Austin Water gets new equipment to detect cyanotoxin threats

Austin Water says it has acquired new equipment that will allow in-house testing of raw source water and treated drinking water samples for cyanobacteria and cyanotoxins. 

The new equipment will reduce the wait for results to 24 hours and allow Austin Water to test more frequently as part of its regular operations. In the past, water samples for cyanotoxins were analyzed by multiple contract labs, which could take several weeks to get results. 

The new FlowCam Cyano enables rapid digital imaging analysis of raw water, according to Austin Water. The FlowCam will help in-house water quality lab technicians monitor for algae and plankton that could indicate taste and odor issues for drinking water at a minimum, as well as the presence of harmful cyanobacteria in the worst-case scenario.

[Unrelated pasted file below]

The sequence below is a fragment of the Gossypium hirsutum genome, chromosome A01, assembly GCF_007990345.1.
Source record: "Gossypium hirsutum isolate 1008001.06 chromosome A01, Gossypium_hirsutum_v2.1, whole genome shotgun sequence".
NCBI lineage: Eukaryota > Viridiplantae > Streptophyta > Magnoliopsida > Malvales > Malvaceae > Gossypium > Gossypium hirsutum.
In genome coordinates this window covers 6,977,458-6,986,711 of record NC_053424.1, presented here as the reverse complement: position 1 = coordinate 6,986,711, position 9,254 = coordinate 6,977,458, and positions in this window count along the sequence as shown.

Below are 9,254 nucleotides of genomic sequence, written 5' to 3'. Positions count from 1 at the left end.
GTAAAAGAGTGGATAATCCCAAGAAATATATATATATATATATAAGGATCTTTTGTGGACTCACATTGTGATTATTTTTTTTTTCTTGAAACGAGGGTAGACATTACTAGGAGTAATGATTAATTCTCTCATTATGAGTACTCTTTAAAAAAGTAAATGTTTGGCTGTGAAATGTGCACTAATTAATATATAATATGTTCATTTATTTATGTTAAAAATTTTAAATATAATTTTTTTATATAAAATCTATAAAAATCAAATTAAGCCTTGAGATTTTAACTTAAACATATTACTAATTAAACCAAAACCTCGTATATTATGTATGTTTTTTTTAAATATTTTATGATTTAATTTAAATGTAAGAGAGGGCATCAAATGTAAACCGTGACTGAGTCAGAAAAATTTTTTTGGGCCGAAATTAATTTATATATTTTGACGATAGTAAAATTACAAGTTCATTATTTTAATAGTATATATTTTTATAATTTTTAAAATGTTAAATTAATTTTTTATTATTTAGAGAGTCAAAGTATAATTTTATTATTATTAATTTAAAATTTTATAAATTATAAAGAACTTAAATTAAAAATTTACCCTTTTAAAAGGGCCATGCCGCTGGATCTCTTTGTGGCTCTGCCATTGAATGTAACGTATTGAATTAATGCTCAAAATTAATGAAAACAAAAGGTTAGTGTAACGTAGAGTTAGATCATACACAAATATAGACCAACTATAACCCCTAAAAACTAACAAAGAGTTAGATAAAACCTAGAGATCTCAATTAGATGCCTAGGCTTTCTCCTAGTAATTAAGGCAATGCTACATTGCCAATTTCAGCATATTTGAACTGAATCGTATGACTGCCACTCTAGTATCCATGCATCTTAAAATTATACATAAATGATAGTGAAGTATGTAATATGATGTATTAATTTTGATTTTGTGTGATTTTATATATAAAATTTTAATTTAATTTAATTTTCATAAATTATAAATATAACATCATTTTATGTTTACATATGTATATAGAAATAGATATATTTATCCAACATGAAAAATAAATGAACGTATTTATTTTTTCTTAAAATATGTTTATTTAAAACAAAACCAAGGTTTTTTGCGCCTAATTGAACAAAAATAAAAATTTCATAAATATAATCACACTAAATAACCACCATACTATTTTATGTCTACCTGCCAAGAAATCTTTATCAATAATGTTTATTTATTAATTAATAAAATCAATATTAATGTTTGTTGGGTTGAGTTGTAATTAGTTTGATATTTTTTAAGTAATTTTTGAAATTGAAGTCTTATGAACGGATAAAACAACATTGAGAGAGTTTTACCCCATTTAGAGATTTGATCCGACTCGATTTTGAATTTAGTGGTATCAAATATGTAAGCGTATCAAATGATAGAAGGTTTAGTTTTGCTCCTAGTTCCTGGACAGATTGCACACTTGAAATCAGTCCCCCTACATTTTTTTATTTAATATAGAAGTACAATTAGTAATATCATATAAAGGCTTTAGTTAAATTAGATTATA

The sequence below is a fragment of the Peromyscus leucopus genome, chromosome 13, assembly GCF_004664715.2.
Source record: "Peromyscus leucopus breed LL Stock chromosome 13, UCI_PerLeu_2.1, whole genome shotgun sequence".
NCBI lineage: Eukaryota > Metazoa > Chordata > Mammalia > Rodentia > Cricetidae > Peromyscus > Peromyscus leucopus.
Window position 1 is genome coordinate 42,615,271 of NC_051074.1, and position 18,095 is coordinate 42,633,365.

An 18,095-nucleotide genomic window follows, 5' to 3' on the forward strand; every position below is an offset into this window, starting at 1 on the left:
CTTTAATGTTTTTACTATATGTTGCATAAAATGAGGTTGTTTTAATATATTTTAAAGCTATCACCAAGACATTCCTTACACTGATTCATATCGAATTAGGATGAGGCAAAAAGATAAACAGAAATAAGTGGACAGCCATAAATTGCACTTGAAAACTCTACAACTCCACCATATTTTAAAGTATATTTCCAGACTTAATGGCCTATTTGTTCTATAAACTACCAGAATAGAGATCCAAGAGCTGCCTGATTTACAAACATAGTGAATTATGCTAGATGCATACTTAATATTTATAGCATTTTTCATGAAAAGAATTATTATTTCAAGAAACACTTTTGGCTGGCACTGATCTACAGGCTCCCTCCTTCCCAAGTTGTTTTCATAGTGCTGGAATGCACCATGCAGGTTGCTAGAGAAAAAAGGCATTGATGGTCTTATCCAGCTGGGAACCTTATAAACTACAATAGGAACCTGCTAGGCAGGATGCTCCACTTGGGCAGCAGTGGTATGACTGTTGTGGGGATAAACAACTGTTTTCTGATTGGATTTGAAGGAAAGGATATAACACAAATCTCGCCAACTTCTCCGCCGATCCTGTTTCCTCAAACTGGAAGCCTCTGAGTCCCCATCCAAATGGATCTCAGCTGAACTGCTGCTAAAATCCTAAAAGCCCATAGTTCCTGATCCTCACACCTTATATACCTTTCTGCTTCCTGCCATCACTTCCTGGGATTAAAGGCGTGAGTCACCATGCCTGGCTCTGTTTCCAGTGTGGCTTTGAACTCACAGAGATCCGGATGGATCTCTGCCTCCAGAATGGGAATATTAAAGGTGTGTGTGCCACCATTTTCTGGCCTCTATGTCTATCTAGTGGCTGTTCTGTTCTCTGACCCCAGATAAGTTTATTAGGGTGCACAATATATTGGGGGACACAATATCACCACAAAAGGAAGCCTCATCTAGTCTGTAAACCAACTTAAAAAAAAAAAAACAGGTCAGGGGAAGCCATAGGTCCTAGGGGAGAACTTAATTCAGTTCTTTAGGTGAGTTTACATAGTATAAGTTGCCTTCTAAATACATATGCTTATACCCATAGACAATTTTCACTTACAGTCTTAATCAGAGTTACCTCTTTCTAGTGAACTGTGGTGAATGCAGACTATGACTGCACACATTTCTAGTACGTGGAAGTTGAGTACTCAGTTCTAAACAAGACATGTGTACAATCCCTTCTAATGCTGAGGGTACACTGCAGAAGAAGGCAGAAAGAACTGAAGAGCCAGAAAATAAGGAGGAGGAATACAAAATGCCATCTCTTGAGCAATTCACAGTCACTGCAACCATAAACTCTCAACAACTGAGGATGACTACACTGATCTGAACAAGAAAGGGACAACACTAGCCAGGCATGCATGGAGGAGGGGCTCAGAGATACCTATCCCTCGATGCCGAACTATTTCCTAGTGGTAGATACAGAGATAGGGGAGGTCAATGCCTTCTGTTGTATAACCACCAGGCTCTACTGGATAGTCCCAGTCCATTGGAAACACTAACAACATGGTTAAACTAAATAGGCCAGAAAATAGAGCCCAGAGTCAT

The FlowCam Cyano analysis takes about 15 minutes, which enables Austin Water to vastly increase testing frequency.

"We have a team focused on preparing for a cyanotoxin event, who have been implementing strategic plans for more than a year to be ready if the worst were to happen," said Austin Water Director Greg Meszaros. "We take this threat very seriously, and I’m proud of the vigilance and proactive measures our laboratory analysts and treatment team have put in place to detect and treat cyanotoxins."

Austin Water says it also purchased instrumentation to analyze raw source waters and treated drinking water for cyanotoxins through enzyme-linked immunosorbent assay, also known as ELISA. 

This enables Austin Water to analyze water for the three most common cyanotoxins according to the EPA: Anatoxin-a, Cylindrospermopsin, and Total Microcystins. With the ELISA method, results can be achieved in less than 24 hours.

Click here for more information on cyanotoxins and current monitoring results.

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